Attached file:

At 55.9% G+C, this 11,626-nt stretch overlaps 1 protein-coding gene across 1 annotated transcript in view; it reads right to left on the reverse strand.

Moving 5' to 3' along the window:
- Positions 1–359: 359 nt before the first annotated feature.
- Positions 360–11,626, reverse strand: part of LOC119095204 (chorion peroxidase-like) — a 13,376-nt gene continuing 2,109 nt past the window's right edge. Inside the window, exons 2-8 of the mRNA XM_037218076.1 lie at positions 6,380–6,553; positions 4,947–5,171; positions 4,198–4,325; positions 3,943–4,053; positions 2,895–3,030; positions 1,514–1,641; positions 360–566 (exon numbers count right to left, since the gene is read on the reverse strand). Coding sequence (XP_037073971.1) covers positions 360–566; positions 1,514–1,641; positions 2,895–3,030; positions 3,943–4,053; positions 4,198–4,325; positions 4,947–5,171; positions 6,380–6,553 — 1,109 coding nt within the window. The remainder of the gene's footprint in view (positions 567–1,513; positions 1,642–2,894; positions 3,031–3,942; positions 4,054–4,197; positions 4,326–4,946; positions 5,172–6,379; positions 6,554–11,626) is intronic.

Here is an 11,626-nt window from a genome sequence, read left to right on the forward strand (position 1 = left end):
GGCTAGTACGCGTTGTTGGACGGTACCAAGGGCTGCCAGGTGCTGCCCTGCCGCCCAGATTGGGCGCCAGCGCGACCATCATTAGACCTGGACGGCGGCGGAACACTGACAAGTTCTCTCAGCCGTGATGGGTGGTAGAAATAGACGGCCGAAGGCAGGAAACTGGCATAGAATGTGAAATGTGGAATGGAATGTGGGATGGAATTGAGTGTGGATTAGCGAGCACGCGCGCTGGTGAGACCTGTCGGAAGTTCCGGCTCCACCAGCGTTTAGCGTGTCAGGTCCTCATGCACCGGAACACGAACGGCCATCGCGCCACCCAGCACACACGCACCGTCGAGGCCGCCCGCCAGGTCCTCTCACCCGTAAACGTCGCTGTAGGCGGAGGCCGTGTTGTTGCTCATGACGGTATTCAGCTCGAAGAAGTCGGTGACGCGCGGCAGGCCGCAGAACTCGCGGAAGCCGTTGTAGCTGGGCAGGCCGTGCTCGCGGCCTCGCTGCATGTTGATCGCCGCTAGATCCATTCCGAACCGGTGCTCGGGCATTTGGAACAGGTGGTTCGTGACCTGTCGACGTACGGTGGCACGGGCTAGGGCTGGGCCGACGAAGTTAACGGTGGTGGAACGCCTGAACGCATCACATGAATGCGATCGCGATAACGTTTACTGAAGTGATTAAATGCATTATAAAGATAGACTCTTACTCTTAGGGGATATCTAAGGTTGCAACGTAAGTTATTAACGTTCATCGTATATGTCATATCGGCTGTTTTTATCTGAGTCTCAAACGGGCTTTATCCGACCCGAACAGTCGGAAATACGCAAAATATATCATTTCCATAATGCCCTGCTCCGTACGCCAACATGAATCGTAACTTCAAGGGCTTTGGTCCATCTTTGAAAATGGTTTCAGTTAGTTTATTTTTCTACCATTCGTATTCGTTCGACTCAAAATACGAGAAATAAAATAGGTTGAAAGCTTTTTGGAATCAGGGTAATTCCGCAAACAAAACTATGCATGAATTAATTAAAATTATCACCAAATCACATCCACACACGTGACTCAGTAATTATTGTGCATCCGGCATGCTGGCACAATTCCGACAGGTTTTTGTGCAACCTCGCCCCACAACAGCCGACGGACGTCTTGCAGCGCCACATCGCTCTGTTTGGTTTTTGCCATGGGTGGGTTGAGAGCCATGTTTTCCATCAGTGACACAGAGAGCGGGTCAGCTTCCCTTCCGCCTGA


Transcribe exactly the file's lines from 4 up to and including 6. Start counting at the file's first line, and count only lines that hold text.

- Positions 360–11,626, reverse strand: part of LOC119095204 (chorion peroxidase-like) — a 13,376-nt gene continuing 2,109 nt past the window's right edge. Inside the window, exons 2-8 of the mRNA XM_037218076.1 lie at positions 6,380–6,553; positions 4,947–5,171; positions 4,198–4,325; positions 3,943–4,053; positions 2,895–3,030; positions 1,514–1,641; positions 360–566 (exon numbers count right to left, since the gene is read on the reverse strand). Coding sequence (XP_037073971.1) covers positions 360–566; positions 1,514–1,641; positions 2,895–3,030; positions 3,943–4,053; positions 4,198–4,325; positions 4,947–5,171; positions 6,380–6,553 — 1,109 coding nt within the window. The remainder of the gene's footprint in view (positions 567–1,513; positions 1,642–2,894; positions 3,031–3,942; positions 4,054–4,197; positions 4,326–4,946; positions 5,172–6,379; positions 6,554–11,626) is intronic.

Here is an 11,626-nt window from a genome sequence, read left to right on the forward strand (position 1 = left end):
GGCTAGTACGCGTTGTTGGACGGTACCAAGGGCTGCCAGGTGCTGCCCTGCCGCCCAGATTGGGCGCCAGCGCGACCATCATTAGACCTGGACGGCGGCGGAACACTGACAAGTTCTCTCAGCCGTGATGGGTGGTAGAAATAGACGGCCGAAGGCAGGAAACTGGCATAGAATGTGAAATGTGGAATGGAATGTGGGATGGAATTGAGTGTGGATTAGCGAGCACGCGCGCTGGTGAGACCTGTCGGAAGTTCCGGCTCCACCAGCGTTTAGCGTGTCAGGTCCTCATGCACCGGAACACGAACGGCCATCGCGCCACCCAGCACACACGCACCGTCGAGGCCGCCCGCCAGGTCCTCTCACCCGTAAACGTCGCTGTAGGCGGAGGCCGTGTTGTTGCTCATGACGGTATTCAGCTCGAAGAAGTCGGTGACGCGCGGCAGGCCGCAGAACTCGCGGAAGCCGTTGTAGCTGGGCAGGCCGTGCTCGCGGCCTCGCTGCATGTTGATCGCCGCTAGATCCATTCCGAACCGGTGCTCGGGCATTTGGAACAGGTGGTTCGTGACCTGTCGACGTACGGTGGCACGGGCTAGGGCTGGGCCGACGAAGTTAACGGTGGTGGAACGCCTGAACGCATCACATGAATGCGATCGCGATAACGTTTACTGAAGTGATTAAATGCATTATAAAGATAGACTCTTACTCTTAGGGGATATCTAAGGTTGCAACGTAAGTTATTAACGTTCATCGTATATGTCATATCGGCTGTTTTTATCTGAGTCTCAAACGGGCTTTATCCGACCCGAACAGTCGGAAATACGCAAAATATATCATTTCCATAATGCCCTGCTCCGTACGCCAACATGAATCGTAACTTCAAGGGCTTTGGTCCATCTTTGAAAATGGTTTCAGTTAGTTTATTTTTCTACCATTCGTATTCGTTCGACTCAAAATACGAGAAATAAAATAGGTTGAAAGCTTTTTGGAATCAGGGTAATTCCGCAAACAAAACTATGCATGAATTAATTAAAATTATCACCAAATCACATCCACACACGTGACTCAGTAATTATTGTGCATCCGGCATGCTGGCACAATTCCGACAGGTTTTTGTGCAACCTCGCCCCACAACAGCCGACGGACGTCTTGCAGCGCCACATCGCTCTGTTTGGTTTTTGCCATGGGTGGGTTGAGAGCCATGTTTTCCATCAGTGACACAGAGAGCGGGTCAGCTTCCCTTCCGCCTGA